Australia is the world’s largest exporter of live animals for slaughter. Every year, millions of Australian Cattle, Sheep, and Goats are exported live to be killed in the Middle East, South East Asia, North Africa, and the Philippines – where animal welfare laws do not exist to protect them. Tens of thousands of animals die before reaching their destination. Those who survive the grueling journey are transported, handled, and slaughtered in horrific ways.
It has been said that those who die on the voyage are the lucky ones. The overseas journey takes its toll and tens of thousands of animals routinely die because of breakdowns in ventilation systems on board the ship, bad weather and rough conditions.
Animals often have to endure journeys across vast distances before long voyages at sea to reach their final destination. Food and water are often not sufficient for the journey which can take days.
The animals suffocate, starve to death, suffer from dehydration, sleep deprivation, diarrhoea, heat stress and respiratory disease. Trauma, pneumonia and motion sickness all take their toll and disease spreads rapidly among the closely packed animals. Animals who collapse stay where they fall and die slowly and painfully, usually trampled on by other animals.
Once the animals arrive at their destination, they are offloaded under inhumane conditions. They are thrown, driven, belted and hacked to bring them under control. Their tendons are slit to bring them down. Animals are left with broken bones and other painful injuries.Cattle are immobilized by men who slice and cut out their eyes to force them to drop.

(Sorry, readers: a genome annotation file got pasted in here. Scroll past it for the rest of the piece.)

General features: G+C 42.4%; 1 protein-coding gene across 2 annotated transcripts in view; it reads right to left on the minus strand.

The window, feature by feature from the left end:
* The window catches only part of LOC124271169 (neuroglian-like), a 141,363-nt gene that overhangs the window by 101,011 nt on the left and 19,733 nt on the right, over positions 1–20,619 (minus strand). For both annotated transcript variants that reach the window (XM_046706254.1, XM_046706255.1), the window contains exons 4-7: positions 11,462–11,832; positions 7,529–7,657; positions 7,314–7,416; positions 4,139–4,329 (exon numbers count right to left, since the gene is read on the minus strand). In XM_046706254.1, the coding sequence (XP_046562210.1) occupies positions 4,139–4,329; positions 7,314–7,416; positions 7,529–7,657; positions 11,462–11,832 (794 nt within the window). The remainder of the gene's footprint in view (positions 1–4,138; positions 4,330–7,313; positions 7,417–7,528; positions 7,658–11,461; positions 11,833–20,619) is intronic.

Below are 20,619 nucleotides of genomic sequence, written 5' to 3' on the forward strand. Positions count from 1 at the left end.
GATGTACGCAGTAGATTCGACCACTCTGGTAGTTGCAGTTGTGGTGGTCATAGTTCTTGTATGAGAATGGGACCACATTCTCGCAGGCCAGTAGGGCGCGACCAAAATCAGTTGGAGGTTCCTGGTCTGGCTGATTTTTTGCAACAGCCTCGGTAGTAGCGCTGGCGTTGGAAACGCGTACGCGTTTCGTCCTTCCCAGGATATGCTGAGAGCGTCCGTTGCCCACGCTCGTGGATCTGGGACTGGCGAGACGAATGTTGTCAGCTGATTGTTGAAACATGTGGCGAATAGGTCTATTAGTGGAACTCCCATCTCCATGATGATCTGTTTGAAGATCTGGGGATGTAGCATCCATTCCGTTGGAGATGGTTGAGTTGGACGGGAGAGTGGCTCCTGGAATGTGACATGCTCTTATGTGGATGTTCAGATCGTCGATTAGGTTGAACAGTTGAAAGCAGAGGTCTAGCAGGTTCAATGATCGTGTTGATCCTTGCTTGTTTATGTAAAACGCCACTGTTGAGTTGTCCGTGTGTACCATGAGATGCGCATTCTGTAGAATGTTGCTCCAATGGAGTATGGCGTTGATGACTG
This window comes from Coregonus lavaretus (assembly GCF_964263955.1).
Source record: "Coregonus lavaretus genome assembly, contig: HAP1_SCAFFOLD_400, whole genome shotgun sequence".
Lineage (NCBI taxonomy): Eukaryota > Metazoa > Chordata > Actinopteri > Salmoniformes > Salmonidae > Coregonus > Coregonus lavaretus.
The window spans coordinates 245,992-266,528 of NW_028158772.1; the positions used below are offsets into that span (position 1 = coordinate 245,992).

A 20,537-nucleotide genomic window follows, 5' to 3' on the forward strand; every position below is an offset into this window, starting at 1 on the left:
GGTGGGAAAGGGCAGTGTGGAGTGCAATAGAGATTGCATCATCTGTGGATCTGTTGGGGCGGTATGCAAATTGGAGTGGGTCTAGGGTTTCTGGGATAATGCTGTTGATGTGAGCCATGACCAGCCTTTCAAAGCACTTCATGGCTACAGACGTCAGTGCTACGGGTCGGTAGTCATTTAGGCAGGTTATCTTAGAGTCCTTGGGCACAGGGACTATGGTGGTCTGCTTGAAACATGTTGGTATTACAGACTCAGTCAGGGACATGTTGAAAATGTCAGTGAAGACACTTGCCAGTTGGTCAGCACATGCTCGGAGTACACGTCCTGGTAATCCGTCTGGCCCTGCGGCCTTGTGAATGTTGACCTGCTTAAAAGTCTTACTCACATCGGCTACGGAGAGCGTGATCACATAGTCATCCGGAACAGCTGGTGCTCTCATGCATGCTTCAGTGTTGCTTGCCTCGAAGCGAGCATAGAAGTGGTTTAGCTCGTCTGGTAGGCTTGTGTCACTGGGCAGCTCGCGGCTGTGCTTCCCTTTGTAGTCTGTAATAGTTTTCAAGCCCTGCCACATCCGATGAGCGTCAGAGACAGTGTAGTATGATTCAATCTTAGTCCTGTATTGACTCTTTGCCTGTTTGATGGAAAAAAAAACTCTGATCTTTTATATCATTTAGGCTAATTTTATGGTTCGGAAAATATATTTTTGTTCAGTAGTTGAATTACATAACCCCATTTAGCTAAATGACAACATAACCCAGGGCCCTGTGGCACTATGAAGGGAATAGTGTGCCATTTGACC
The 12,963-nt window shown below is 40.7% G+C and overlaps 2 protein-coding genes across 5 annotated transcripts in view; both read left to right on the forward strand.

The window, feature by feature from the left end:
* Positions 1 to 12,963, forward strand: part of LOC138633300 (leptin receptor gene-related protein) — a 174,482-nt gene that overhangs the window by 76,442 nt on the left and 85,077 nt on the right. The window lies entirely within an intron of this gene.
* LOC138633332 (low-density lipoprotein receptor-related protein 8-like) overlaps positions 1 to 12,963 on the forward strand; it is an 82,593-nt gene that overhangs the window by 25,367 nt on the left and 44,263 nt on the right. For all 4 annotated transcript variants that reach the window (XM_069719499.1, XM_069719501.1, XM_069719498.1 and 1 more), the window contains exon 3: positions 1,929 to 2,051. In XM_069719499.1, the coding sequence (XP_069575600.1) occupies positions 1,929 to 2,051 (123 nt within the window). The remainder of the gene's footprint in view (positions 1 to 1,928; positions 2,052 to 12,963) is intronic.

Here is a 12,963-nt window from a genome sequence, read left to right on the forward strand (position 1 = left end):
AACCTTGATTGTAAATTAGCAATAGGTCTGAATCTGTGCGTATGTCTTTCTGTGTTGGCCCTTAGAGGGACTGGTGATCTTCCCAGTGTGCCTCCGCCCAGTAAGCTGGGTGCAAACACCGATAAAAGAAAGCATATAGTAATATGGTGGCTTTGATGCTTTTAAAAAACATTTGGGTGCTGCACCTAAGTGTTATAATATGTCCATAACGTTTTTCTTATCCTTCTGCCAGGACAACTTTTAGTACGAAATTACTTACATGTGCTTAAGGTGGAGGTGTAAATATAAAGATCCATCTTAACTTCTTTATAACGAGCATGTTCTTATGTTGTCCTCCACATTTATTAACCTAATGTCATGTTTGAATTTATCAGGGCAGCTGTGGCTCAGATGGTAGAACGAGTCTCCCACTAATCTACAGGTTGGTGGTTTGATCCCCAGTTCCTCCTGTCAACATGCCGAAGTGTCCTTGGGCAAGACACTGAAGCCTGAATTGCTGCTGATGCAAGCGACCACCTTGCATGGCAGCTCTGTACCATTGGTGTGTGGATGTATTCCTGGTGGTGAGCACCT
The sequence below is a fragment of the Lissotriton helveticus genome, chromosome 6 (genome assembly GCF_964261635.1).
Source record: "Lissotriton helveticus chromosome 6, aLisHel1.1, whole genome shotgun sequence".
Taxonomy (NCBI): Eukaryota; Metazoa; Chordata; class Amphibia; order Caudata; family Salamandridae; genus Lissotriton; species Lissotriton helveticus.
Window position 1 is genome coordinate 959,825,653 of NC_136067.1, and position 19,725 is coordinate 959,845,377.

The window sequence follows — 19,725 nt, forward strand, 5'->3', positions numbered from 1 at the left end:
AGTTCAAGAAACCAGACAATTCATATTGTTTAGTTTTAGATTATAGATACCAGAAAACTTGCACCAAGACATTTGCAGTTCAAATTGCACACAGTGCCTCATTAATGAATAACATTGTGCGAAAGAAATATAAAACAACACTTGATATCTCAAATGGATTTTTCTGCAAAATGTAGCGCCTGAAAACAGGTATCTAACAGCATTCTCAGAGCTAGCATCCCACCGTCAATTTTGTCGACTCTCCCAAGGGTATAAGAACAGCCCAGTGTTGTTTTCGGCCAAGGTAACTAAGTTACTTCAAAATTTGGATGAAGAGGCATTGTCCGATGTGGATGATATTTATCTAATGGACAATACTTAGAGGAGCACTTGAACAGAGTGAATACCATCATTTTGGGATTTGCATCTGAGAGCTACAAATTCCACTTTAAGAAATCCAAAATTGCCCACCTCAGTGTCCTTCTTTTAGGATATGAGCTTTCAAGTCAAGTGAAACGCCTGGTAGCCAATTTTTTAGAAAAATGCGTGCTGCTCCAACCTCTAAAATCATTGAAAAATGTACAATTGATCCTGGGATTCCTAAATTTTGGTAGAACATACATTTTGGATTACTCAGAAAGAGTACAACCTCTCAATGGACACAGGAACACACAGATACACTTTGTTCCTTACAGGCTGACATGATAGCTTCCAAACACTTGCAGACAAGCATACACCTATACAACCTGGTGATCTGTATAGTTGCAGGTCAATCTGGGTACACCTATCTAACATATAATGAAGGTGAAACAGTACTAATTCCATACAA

Animals are left with broken bones and other painful injuries until they die or are slaughtered by having their throats cut when they are still concious and are left to bled to death.
Over 30 investigations have been Animals Australia and have been instrumental in bringing world attention to the horrors of live transport.
Live animals are also exported from the UK, mainly through the port of Ramsgate and through Dover.There is a substantial export trade in young calves from Northern Ireland to the continent. Millions of animals are transported every year from the EU to Asia and Africa with journeys often lasting hundreds of hours.
Every year, over three million animals are exported from the European Union to non-EU countries. Hundreds of thousands are destined for countries in Asia and Africa.
Compassion in World Farming UK has active campaigns aimed at stopping the trade in live export.
Read more here about this appalling trade:
Animals Australia Website: http://www.animalsaustralia.org/
World Animal Protection: http://www.worldanimalprotection.org.au/our-work/animals-in-farming/live-export
Compassion in World Farming:
Ban Live Export: FAQ: http://www.banliveexport.com/facts/frequently-asked-questions.php
Most of us are guilty of “topping” off the water bowl when it gets close to empty but it is important to wash the bowl and fill it with new water. Water that sits around will form a slimy residue along the inside of the bowl. Bacteria and fungus will begin to grow. Pets will also eat their food and then go to their water bowl, depositing food in the bowl while they drink.